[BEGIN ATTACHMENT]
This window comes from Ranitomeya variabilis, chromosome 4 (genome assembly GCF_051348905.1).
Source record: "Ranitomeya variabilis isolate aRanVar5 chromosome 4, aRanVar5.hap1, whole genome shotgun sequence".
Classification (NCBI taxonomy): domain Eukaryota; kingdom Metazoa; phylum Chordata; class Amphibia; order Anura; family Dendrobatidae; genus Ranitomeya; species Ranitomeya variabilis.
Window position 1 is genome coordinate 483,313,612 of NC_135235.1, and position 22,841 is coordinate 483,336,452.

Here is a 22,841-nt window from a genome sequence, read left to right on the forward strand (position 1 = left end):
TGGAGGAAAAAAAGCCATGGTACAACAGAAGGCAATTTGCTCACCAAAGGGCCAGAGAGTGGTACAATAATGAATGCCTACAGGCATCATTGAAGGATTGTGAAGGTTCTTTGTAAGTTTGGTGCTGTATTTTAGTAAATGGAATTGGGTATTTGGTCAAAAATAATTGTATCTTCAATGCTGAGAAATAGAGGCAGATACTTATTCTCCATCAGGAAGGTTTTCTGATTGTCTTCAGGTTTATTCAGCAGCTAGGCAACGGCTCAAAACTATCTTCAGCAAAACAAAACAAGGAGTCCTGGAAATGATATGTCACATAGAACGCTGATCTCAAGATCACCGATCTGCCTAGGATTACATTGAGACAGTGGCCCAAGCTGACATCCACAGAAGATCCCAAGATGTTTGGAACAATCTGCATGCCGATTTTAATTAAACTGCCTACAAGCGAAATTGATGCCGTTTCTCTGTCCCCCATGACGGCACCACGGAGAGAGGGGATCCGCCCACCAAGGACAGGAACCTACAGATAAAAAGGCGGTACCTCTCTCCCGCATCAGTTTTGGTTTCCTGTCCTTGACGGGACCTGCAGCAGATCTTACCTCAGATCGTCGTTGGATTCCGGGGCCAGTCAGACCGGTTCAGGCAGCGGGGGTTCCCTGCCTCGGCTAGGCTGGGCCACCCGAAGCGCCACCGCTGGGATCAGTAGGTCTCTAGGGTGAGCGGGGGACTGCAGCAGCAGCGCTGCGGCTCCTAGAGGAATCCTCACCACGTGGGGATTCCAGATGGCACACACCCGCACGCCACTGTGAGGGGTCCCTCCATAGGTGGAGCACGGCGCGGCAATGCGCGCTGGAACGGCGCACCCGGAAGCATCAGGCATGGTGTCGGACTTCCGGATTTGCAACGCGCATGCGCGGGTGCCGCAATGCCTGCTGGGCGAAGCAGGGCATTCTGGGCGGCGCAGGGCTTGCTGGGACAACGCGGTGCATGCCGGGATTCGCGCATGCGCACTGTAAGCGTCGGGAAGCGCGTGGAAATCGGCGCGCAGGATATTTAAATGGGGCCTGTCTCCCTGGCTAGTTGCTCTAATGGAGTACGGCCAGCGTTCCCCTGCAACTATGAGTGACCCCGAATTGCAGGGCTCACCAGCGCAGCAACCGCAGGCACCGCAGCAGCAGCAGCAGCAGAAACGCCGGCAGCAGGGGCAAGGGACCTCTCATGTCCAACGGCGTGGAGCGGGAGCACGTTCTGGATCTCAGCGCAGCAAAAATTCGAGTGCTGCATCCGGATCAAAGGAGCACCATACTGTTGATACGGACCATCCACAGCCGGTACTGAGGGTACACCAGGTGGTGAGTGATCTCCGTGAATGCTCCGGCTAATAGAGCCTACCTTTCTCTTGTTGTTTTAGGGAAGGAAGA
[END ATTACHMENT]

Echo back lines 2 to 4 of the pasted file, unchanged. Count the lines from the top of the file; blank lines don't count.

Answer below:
Source record: "Ranitomeya variabilis isolate aRanVar5 chromosome 4, aRanVar5.hap1, whole genome shotgun sequence".
Classification (NCBI taxonomy): domain Eukaryota; kingdom Metazoa; phylum Chordata; class Amphibia; order Anura; family Dendrobatidae; genus Ranitomeya; species Ranitomeya variabilis.
Window position 1 is genome coordinate 483,313,612 of NC_135235.1, and position 22,841 is coordinate 483,336,452.